Back in October last year Beccy Kennedy reported from the 4482 show: 40 Korean artists in London under one roof in a single exhibition. This week there are at least six Korean artists under one roof in Islington, represented by four galleries.
Exhibiting in the London Art Fair are Albemarle Gallery (Lee Jaehyo and Park Seungmo). Lee currently has a solo show at the gallery, but a number of the Albemarle’s artists are represented in Islington:
Lee Jae-hyo‘s work involves cut and planed wood, exposing the age of the natural object by the rings of time that are a part of every tree. The sculptures are refreshingly unvarnished. From afar they look like a single homogeneous shape, but in fact they are individual logs and sticks carefully hewn and assembled together.
Other of his works are constructed out of burned logs with bent and polished steel nails and bolts. Park Seung-mo also uses steel – in the form of thick gauge wire sculpted into musical instruments. Park has also produced (not currently on show) a version in steel wire of the pensive bodhisattva currently in Brussels.
An artist whose work I was not expecting to see when I went to the art fair last night was Anna Hyun-sook Paik. But as I walked past the Wolseley Fine Arts stall the quiet oil representations of Chosun dynasty ceramics, including two moon vases, was unmistakably the work of a Korean. Anna Paik has been in London for the past ten years. She comments thus on her still lifes:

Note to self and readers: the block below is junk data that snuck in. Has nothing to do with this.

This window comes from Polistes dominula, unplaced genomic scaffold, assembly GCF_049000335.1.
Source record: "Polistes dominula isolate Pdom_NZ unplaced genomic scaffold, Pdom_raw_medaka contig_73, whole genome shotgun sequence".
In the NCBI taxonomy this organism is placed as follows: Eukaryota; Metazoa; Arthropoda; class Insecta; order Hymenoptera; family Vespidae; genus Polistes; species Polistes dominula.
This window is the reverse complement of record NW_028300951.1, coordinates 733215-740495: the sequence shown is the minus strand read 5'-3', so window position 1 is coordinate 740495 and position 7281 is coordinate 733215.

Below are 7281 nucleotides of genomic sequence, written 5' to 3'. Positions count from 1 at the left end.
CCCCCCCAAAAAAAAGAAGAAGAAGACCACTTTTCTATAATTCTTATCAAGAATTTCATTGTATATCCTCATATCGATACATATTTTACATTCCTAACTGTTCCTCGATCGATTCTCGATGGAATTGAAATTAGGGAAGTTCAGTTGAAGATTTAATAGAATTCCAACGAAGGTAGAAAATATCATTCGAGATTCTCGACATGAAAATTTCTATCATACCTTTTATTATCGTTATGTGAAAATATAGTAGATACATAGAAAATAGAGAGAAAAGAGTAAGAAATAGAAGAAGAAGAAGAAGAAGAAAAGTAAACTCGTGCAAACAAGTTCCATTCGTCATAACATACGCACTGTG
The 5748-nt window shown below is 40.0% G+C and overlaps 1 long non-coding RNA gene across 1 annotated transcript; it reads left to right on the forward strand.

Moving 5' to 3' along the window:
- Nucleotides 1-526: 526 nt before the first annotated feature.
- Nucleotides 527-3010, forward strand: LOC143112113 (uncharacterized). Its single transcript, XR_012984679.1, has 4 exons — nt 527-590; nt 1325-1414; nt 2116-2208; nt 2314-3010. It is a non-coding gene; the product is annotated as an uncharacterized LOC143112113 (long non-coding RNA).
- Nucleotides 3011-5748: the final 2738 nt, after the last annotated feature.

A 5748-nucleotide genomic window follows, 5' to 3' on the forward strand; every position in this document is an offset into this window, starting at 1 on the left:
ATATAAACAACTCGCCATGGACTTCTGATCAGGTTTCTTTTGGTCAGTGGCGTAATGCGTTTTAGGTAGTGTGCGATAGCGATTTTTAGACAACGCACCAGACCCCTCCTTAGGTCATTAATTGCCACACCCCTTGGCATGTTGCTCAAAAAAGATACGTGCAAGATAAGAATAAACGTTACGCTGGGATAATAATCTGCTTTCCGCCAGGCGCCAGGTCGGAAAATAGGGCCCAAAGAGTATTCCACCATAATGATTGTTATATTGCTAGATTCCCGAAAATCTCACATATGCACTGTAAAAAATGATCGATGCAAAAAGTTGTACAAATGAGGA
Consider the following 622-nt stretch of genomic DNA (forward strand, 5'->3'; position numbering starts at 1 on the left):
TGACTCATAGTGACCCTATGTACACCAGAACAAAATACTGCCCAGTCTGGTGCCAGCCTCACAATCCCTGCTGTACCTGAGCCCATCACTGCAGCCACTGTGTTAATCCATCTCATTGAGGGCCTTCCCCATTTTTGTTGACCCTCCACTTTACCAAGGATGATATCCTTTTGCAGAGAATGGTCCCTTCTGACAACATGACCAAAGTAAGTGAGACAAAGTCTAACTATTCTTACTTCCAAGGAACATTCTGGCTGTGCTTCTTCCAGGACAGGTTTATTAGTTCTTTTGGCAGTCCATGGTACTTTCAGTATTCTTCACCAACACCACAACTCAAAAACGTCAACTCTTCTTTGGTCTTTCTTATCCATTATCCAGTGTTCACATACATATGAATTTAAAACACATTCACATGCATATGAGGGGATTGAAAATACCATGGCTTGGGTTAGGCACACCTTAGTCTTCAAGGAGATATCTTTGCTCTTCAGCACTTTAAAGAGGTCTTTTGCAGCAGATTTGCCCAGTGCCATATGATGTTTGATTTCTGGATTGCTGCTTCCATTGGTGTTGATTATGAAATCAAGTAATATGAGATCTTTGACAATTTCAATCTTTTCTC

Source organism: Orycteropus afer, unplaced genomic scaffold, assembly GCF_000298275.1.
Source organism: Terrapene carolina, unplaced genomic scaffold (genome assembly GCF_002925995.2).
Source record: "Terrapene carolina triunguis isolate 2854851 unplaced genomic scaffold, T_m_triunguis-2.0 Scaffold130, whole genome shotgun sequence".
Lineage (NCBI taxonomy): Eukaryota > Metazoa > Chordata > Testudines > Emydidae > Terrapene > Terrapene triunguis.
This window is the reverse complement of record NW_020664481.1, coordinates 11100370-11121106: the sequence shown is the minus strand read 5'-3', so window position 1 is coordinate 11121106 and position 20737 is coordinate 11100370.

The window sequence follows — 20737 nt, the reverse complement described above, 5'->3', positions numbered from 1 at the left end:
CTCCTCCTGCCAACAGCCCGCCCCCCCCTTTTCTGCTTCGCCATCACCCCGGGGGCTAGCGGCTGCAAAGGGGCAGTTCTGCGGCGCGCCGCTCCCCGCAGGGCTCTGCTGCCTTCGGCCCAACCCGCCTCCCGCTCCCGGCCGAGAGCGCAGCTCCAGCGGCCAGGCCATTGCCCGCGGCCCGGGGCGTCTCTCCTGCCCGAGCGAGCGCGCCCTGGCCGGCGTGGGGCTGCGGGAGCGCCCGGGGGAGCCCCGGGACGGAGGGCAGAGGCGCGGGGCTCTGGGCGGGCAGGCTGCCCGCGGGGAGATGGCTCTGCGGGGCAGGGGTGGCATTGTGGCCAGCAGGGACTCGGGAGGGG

The white porcelain bowl is perhaps the most poignant object from my childhood spent in South Korea. It holds layers of personal memories. It symbolises morning prayers and daily devotions. It is but a simple thing. However, simplicity is perhaps the most difficult task in art to accomplish, especially when tie object has to conjure up something abstract such as one’s memory of childhood. I wanted to evoke those emotions that are valued and timeless. Memory is a unique part of the human condition. It is perhaps the only thing that all of us truely possess. It bolings to the time that is lost to us and yet its essence is timeless.
Other artists at the fair are Purdy Hicks’s Bae Chan-hyo (right – a review of his current show will be coming soon), plus I-MYU’s Lee Sea-hyun (below left) and Park Hyung-geun (below right). Lee Sea-hyun is a regular exhibitor in London – including a recent solo show at Union Gallery – while Park Hyung-geun had a show of his interesting landscapes at Ritter / Zamet gallery in September 2007.
Quite apart from the Korean artists with works in the London Art Fair, there twenty others currently showing at exibitions in Rokeby Store Street (six artists: Han Keryoon, Hong Young In, Jeon Kyung, Lee Lee Nam, Lee Gil Woo and Yee Sookyung – review coming soon) and at the KCC another fourteen (Hur Jeong Mun, Kim Heena, Kim Yun-Kyung, Kwon Minho, Lee Bommsoon, Lee Younjeong, Lim Soonnam, Noh Jun-Gu, Oh Jee, Park Jihye, Park So Young, Ryu Changwoo, Song Gee, Son Hyemin).
We can look forward to further exhibitions of London-based Korean artists in 2009. More news on this soon.
The London Art Fair in Islington runs until 18 January.